In so doing, Maharshdam relied on a statement of Rivash (94), whereby, “Kohanim in our times are not definite Kohanim.” Based on the above ruling of Mahrashdam, the Shevus Yaakov (vol. 1, no. 93) writes that Beis Din should not use physical force to coerce a Kohen who married a chalutzah (a rabbinic prohibition) to divorce his wife. When confronted by a Kohen who refuses to divorce his wife, we can rely on the doubt that poskim cast over the lineage of today’s Kohanim.

He does add that one should nonetheless make efforts to persuade them to divorce, noting that the children of such a marriage will no longer be qualified Kohanim. He also fears to rely on his independent ruling without added rabbinic support.

Pidyon Haben in Current Times

We have already mentioned the mitzvah of pidyon haben, which is cited by Mabit as proof of the unquestioned status of present-day Kohanim. Were it not for this, how can we redeem our firstborn?

This problem is also raised by the Yaavatz (Rav Yaakov Emden, cited in Pischei Teshuvah 305:12), who writes that on account of the uncertainty of the priestly lineage, it is proper for a person to redeem his son using many different Kohanim, thereby augmenting his chances of finding at least one true Kohen. Additionally, he writes that it is proper for the Kohen to return the money of the pidyon to the father.

It must be noted that neither of these ideas has been adopted. Concerning the money given to the Kohen, Gilion Maharsha (on Shulchan Aruch 305) writes that even if the lineage of the Kohen is uncertain, the Kohen does not have to return the money, since the father handed over the money willingly, despite his awareness of lineage issues.

As to the question of ensuring that our children are redeemed, it seems that by means of today’s Kohanim we do our best, although it is true that we cannot know for certain if the mitzvah has been fulfilled or not. It is interesting to note that Shevet Halevi writes that the normative halachah follows the opinion that today’s Kohanim are definite Kohanim. He bases his conclusion on the halacha of pidyon haben, and writes that the ideas put forward by Yaavatz are very strained. He also points out that the Chasam Sofer (Yoreh De’ah, no. 291) seems to hold a similar stance.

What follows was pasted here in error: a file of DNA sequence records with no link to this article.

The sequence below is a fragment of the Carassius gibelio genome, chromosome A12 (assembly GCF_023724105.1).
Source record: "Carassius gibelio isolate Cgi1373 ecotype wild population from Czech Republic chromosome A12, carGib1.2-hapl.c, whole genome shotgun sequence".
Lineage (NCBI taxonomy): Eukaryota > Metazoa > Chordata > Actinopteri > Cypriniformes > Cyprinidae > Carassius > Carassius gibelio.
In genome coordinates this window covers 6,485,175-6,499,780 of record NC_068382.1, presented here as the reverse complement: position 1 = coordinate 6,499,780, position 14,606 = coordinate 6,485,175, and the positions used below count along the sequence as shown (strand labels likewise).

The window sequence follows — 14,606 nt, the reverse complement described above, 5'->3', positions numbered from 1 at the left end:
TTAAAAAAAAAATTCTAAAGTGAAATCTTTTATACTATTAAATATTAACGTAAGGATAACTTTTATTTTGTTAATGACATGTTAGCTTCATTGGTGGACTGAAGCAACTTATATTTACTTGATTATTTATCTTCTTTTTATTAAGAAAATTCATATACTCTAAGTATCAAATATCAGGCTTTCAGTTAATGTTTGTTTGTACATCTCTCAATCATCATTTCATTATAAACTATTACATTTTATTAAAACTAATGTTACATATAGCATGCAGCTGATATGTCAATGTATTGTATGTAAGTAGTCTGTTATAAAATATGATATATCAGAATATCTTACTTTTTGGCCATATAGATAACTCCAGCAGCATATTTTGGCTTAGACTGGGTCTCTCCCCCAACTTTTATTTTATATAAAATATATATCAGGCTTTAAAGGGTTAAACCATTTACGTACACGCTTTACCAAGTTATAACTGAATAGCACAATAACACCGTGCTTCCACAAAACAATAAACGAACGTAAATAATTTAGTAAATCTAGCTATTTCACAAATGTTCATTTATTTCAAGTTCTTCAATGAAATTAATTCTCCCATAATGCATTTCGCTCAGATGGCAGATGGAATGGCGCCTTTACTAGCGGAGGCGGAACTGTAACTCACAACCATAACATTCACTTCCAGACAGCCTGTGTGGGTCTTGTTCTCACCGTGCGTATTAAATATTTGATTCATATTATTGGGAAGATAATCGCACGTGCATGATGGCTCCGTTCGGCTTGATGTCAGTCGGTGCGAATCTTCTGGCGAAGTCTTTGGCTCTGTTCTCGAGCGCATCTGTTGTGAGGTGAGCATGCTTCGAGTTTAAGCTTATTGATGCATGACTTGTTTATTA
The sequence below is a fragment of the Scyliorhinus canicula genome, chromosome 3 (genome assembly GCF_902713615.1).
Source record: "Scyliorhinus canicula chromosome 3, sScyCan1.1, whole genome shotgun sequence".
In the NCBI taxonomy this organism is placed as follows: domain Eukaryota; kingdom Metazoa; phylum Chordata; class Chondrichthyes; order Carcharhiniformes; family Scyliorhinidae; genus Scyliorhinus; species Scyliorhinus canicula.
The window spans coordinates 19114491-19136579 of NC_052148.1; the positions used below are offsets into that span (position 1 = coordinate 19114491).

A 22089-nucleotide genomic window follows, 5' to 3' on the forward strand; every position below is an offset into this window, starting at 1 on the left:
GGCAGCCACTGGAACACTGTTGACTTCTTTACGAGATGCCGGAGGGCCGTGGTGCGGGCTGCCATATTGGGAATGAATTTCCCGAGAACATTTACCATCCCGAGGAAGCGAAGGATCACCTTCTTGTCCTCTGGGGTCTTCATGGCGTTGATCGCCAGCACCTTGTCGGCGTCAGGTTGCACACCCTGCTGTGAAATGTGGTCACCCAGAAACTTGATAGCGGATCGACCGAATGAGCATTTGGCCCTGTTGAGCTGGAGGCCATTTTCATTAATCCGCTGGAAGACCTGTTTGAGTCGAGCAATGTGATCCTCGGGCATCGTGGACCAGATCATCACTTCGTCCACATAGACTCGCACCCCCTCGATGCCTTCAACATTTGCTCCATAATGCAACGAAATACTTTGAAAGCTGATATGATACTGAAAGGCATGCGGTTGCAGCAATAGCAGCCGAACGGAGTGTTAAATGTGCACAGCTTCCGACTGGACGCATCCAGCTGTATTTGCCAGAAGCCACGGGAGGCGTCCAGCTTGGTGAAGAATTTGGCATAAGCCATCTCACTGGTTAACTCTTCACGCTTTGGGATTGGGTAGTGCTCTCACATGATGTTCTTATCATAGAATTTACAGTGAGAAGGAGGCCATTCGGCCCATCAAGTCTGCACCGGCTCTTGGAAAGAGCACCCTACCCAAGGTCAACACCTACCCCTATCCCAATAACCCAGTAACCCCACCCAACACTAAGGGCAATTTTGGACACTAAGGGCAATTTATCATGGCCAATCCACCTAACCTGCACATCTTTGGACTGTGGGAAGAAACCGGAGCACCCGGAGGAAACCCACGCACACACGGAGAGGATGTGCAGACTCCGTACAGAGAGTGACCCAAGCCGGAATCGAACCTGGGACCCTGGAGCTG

The Priestly Blessing

A final question worth mentioning is the Priestly Blessing.

If today’s Kohanim are not considered definite Kohanim, how are they able to ascend to the duchan and bless the people with the priestly blessing? Doing so involves two possible transgressions: First, the Torah forbids a non-Kohen to give the priestly blessing (an issur asei, see Kesubos 24b). Second, the blessing made before giving the Priestly Blessing might be a berachah levatalah. If our Kohanim have the status of indefinite Kohanim, would it not be better for them to abstain from giving the Priestly Blessing and to thereby avoid these possible transgressions?

It is interesting to note that the Beis Efraim (60) writes that the doubt over the priestly lineage today is the reason why outside of Israel it is customary not to duchan daily. Nonetheless, in most of Eretz Israel it is customary for Kohanim to ascend the duchan every day and twice on Shabbos. Even outside of Israel, the Priestly Blessing is given a number of times a year, so that the question certainly demands an answer.

Shut Shevus Yaakov (1:93) notes, as a possibility, that the Rabbis allowed doubtful Kohanim to ascend to duchan. The reason for this is that while a non-Kohen may not give the Priestly Blessing, on the other hand a Kohen who does not bless, transgresses a positive commandment. Because of this dilemma, the Sages decreed that the Priestly Blessing should be given even by indefinite Kohanim. When fulfilling this Rabbinic obligation, a blessing (before giving the Priestly Blessing) may also be recited.

An alternative approach is given in Pishchei Teshuvah. He maintains that the ban against blessing the Priestly Blessing by a non-Kohen refers to blessing the nation with the Shem ha-Meforash. Since this is not done today, the main prohibition does not apply. This, of course, is an innovative idea that is not mentioned by other authorities, all of whom assume that the prohibition applies to the regular blessing.


We have seen that the status of today’s Kohanim is a subject of a broad debate among halachic authorities. According to some, including the Mabit, Maharit, and others, today’s Kohanim have the status of definite Kohanim, and must be treated as full-fledged Kohanim for all intents and purposes. According to others, including Shach, Maharshal, Magen Avraham, Maharashdam, and others, the Kohanim of today are only doubtful Kohanim.

As noted, there are several halachic ramifications, including giving a Kohen challah outside Israel, being careful to honor Kohanim in all matters, matters relating to marriage, and so on. The matter of clarifying the yichus of a Kohen is intricate, and of course practical questions must be taken to an expert authority.

We pray for the Mikdash to be speedily rebuilt, when we will once again see Kohanim at their appointed service.